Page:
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A Bloody Good Fantasy,
This review is from: Gyakushu! Volume 1 (Paperback)
Gyakushu isn't your typical Tokyopop Manga...first, it's written and drawn by not by a Japanese creator but rather by American Dan Hipp in a kind of Americanized Manga style, less cartoony that typical Manga. Secondly, this book is much grimmer in tone they most Manga. It's really like a fairy tale where everyone does NOT live happily ever after. Gyakushu is raw, unfettered violence and brutality and filled with sickeningly evil characters...and that's all within the first two-dozen pages.
It starts out like a very pleasant tale as we meet a retired thief and his wife Demi, and young son Spencer, out for play on a warm, idyllic day in a wheat field. A wizened narrator tells the story in a series of flashbacks. We learn the unnamed thief stole a book of shadowy secrets from the malignant Viktor. The book led him to the secret land where he now lives, in the false belief that he and his family are safe. But Viktor has other ideas. He tracks the thief to the peaceful village, killing nearly every man, woman, and child along the way until he finds the thief. His henchman is a blackheart known as Wretchit, whose face was carved into a permanent, twisted smile by the thief.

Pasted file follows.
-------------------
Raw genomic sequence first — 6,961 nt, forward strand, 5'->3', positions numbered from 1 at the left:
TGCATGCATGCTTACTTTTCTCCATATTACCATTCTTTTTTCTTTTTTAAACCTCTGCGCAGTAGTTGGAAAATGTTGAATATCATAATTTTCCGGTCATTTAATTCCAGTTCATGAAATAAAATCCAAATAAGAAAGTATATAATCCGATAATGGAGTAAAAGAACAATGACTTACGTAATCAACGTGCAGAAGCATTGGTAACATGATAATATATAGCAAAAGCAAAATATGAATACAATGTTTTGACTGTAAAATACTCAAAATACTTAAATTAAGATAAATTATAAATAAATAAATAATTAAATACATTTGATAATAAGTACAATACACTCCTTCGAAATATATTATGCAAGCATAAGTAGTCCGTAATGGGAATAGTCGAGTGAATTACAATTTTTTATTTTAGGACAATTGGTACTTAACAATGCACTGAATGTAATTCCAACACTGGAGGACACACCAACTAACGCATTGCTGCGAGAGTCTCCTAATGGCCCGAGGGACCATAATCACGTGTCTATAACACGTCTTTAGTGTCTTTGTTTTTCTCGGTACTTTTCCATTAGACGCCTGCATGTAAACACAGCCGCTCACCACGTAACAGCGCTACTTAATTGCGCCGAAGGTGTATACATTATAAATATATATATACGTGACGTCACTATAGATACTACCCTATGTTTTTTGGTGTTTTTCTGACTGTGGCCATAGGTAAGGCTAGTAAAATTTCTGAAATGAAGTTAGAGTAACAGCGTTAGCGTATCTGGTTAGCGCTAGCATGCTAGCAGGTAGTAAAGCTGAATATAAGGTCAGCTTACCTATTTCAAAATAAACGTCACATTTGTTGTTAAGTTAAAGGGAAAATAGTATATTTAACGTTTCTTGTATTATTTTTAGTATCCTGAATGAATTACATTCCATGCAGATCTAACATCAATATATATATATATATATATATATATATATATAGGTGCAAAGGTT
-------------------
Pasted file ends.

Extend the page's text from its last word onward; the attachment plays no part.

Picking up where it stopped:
They show absolutely no mercy as the thief is mutilated and left to die, only after seeing his wife butchered in front of him, and the whereabouts of his son unknown. Years later, Viktor is now emperor, ruling as a true tyrant, until a mysterious figure, heavily bandaged throughout his body, comes stalking out of the wilderness, killing the Emperor's soldiers. Could this possibly be the thief? And what connection does he have to the small boy who has been told the now legendary thief was his father.
Gyakushu is about as darkly violent as it gets in a Manga title. Even the narrator is compelled to warn the reader that there is no love or joy in the story...only death. He's not exaggerating! It's a simple tale of revenge, although it is perhaps too simple. Hipp really doesn't give his readers much background to the characters. We don't really learn much about the mysterious book and why it was so sought after. It's a potent tale to be sure, as Hipp's thief lives only for revenge. Again, the narrator is quick to advise that revenge stories often write their own endings. I will definitely be looking forward to volume 2 of Gyakushu!
Reviewed by Tim Janson